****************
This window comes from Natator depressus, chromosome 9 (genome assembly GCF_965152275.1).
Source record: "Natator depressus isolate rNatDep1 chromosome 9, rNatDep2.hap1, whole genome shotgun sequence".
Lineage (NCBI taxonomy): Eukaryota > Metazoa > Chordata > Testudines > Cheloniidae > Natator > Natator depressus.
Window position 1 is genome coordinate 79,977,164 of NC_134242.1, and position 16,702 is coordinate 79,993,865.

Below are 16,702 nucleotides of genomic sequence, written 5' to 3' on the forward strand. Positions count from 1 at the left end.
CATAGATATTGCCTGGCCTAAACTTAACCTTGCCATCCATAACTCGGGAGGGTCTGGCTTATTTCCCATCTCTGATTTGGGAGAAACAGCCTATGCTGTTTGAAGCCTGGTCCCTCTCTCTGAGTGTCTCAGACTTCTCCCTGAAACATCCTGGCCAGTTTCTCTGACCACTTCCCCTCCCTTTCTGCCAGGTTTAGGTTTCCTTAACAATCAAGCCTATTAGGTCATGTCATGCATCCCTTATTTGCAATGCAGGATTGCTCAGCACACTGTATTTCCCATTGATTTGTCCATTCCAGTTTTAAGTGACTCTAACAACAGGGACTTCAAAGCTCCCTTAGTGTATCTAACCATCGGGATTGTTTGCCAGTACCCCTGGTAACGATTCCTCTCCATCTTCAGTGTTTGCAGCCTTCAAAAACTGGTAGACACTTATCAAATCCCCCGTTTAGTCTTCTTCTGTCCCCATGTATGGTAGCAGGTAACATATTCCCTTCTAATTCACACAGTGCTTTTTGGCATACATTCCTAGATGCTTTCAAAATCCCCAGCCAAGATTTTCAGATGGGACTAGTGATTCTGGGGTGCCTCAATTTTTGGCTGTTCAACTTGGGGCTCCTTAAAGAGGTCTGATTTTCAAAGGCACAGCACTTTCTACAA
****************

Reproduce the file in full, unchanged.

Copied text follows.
This window comes from Natator depressus, chromosome 9 (genome assembly GCF_965152275.1).
Source record: "Natator depressus isolate rNatDep1 chromosome 9, rNatDep2.hap1, whole genome shotgun sequence".
Lineage (NCBI taxonomy): Eukaryota > Metazoa > Chordata > Testudines > Cheloniidae > Natator > Natator depressus.
Window position 1 is genome coordinate 79,977,164 of NC_134242.1, and position 16,702 is coordinate 79,993,865.

Below are 16,702 nucleotides of genomic sequence, written 5' to 3' on the forward strand. Positions count from 1 at the left end.
CATAGATATTGCCTGGCCTAAACTTAACCTTGCCATCCATAACTCGGGAGGGTCTGGCTTATTTCCCATCTCTGATTTGGGAGAAACAGCCTATGCTGTTTGAAGCCTGGTCCCTCTCTCTGAGTGTCTCAGACTTCTCCCTGAAACATCCTGGCCAGTTTCTCTGACCACTTCCCCTCCCTTTCTGCCAGGTTTAGGTTTCCTTAACAATCAAGCCTATTAGGTCATGTCATGCATCCCTTATTTGCAATGCAGGATTGCTCAGCACACTGTATTTCCCATTGATTTGTCCATTCCAGTTTTAAGTGACTCTAACAACAGGGACTTCAAAGCTCCCTTAGTGTATCTAACCATCGGGATTGTTTGCCAGTACCCCTGGTAACGATTCCTCTCCATCTTCAGTGTTTGCAGCCTTCAAAAACTGGTAGACACTTATCAAATCCCCCGTTTAGTCTTCTTCTGTCCCCATGTATGGTAGCAGGTAACATATTCCCTTCTAATTCACACAGTGCTTTTTGGCATACATTCCTAGATGCTTTCAAAATCCCCAGCCAAGATTTTCAGATGGGACTAGTGATTCTGGGGTGCCTCAATTTTTGGCTGTTCAACTTGGGGCTCCTTAAAGAGGTCTGATTTTCAAAGGCACAGCACTTTCTACAA